• Index adjustable life: Performance of an indexed adjustable life insurance policy typically mirrors the performance of a market index, such as the S&P 500. Your growth depends in part on the index performance. However, index adjustable life usually limits your possible gains and losses. For example, it might say that the most your policy could be credited in a good year is 8% interest. In bad years, you may break even, even if the index loses value.
  • Variable adjustable life: Variable adjustable life allows you to invest in subaccounts, similar to mutual funds. Your cash value growth depends on your investments. You could see much higher growth if your investments do well compared to the other options. However, you could lose money if the investments perform poorly, possibly forcing you to pay higher premiums to keep your coverage. It's a higher-risk, higher-upside option.

Pros: Benefits of Adjustable Life Insurance

  • Payment flexibility: Many life insurance policies charge the same premium the entire time — not adjustable life. This type allows you to change the cost to fit your annual budget.
  • Allows coverage changes: Adjustable life could allow you to increase or decrease the death benefit coverage to fit your new needs. You can account for family or financial situation changes without buying new coverage.
  • Offers lifelong insurance protection: If you keep up with the ongoing insurance costs, adjustable life lasts your entire life. You ensure your loved ones receive a death benefit payout (versus temporary term life, which eventually expires).
  • Builds cash value you can use while alive: You could use your adjustable life cash value as an emergency fund, to save for college expenses, for retirement income or to cover your premiums.

   Explore the flexibility of adjustable life insurance to meet your evolving needs. Get a Life Insurance Quote  

Cons: Drawbacks of Adjustable Life Insurance

  • More expensive than term life: While adjustable life is usually less costly than other permanent life insurance policies, it's still considerably more expensive than term life. Adjustable life policies can charge roughly six to 10 times the premium of a term policy for the same amount of protection.
  • Takes extra work to manage: By design, adjustable life policies help you build up cash value in the early years to cover the higher costs later in life. If you underpay, you might risk owing higher premiums or losing coverage in the future. You need to budget more versus a policy that always charges the same amount and won't increase costs later.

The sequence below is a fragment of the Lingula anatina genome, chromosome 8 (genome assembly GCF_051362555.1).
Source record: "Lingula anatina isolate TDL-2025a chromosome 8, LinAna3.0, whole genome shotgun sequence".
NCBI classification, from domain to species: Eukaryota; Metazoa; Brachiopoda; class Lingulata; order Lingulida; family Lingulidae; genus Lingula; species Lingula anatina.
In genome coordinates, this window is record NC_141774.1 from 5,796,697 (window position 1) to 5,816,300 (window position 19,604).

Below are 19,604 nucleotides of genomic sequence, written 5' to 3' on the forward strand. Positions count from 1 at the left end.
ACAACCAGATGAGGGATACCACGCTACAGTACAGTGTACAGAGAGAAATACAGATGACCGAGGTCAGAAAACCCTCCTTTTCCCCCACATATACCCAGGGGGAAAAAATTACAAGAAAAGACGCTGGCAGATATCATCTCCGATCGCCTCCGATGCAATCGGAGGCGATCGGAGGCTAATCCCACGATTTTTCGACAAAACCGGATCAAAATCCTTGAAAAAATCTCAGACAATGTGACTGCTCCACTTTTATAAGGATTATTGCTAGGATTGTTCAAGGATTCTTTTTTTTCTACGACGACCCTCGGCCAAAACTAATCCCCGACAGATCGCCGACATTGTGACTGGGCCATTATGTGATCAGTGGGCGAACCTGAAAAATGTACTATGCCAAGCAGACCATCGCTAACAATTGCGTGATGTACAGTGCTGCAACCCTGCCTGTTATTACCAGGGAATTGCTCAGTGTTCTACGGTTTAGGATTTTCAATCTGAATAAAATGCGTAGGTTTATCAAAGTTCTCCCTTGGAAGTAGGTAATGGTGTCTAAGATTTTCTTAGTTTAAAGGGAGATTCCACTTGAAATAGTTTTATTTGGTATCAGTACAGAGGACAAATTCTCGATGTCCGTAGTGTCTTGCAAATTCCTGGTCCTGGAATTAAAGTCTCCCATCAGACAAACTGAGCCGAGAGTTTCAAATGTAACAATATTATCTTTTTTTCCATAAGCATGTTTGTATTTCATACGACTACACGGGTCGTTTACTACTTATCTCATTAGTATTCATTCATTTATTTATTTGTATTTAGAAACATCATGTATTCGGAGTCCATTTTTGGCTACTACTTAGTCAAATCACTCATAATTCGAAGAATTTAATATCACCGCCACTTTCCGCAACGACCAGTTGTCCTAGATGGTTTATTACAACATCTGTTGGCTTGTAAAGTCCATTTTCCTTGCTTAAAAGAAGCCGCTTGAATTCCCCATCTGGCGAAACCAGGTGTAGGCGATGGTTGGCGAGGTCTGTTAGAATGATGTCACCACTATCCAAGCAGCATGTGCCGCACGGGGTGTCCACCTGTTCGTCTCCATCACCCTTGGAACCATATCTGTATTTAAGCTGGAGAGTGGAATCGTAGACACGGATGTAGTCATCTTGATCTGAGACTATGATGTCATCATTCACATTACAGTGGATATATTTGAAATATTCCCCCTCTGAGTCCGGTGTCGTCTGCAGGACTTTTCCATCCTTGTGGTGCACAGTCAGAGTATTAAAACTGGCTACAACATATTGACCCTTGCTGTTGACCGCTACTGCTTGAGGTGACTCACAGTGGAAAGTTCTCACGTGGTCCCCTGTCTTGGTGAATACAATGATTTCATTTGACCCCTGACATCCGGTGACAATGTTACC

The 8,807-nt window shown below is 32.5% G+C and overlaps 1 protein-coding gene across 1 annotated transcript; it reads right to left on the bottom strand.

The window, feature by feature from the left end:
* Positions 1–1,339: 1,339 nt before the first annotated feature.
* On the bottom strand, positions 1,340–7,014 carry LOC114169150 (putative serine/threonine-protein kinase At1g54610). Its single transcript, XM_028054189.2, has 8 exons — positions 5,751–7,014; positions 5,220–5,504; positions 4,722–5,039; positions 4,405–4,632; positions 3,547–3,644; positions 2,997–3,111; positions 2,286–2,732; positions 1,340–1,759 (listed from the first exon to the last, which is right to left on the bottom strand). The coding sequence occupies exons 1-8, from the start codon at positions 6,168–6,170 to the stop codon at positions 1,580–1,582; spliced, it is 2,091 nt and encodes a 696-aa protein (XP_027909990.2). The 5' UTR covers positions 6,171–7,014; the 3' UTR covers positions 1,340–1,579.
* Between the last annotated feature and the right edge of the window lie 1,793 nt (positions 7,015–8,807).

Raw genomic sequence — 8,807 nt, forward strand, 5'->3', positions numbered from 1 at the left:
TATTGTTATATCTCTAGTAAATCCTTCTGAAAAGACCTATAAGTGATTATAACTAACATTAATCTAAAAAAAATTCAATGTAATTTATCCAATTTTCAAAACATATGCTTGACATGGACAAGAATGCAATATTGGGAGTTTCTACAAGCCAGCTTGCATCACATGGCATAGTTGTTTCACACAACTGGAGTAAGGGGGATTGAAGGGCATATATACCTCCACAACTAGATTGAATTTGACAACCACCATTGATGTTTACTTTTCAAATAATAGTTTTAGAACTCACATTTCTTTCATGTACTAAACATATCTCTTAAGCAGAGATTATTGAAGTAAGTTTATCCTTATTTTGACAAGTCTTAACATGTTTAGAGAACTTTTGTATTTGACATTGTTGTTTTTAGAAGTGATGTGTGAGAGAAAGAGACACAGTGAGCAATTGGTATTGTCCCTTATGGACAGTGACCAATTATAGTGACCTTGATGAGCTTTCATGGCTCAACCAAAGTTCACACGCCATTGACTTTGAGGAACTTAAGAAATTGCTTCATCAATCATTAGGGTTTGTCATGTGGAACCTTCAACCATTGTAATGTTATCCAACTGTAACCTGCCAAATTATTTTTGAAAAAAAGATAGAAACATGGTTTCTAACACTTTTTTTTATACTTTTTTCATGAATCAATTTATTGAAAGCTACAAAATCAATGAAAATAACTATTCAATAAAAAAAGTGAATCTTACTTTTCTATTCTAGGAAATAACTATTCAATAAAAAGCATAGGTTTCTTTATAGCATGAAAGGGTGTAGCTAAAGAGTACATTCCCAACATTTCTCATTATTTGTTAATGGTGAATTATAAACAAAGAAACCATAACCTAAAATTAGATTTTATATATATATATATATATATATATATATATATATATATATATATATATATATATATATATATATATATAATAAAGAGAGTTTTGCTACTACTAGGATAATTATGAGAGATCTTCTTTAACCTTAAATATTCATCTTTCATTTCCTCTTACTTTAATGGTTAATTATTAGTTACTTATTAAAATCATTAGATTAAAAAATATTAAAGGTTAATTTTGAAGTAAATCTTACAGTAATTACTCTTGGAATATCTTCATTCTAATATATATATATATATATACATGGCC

• Restrictions to death benefit adjustments: While adjustable life allows some changes to the death benefit, there are usually limits. You might also need to pass health underwriting again to get larger increases to the death benefit.
  • Less predictable cash value growth: Your cash value return from adjustable life goes up and down each year. You might end up with less growth than expected due to bad timing, forcing you to pay more in premiums later to compensate for the underperformance.

Steps to Adjust Your Policy

If you own a universal life insurance policy, your life insurance company will have its own system for adjusting the coverage. Expect to follow these general steps:

1. Review Your Adjustable Coverage Rules

Check your original contract to see what changes you can make to the death benefit. Your monthly policy statements should show the minimum payment you need to make to keep your coverage in force without tapping into your cash value. If not, you could request a policy illustration from customer service. This document should also show the minimum required payment. For help understanding this information, contact the financial professional who sold you the policy.

2. Complete a Policy Service Request Form

Insurers typically require you to submit a form to make changes to your policy — it's likely not something you can do online or by phone. You list how much you'd like to change the death benefit. You also list how you'd like to change the premiums and when you'd like the payment change to begin.

Insurers require you to send in a form they review so you don't accidentally create problems for the policy. For example, if you pay less than the annual insurance cost by mistake and risk losing coverage, or if you pay too much into the policy's cash value versus the death benefit, which would turn the policy into a Modified Endowment Contract (MEC). MECs lose the tax benefits for borrowing your cash value while alive.

3. Go Through Underwriting If Necessary

Most adjustable life changes don't require extra underwriting. Underwriting only applies if you want to increase the death benefit and the change is larger what than your contract otherwise allows. If so, you may need to undergo health-related exam and testing protocols again, depending on your insurer.

4. Receive a New Illustration for the Policy Changes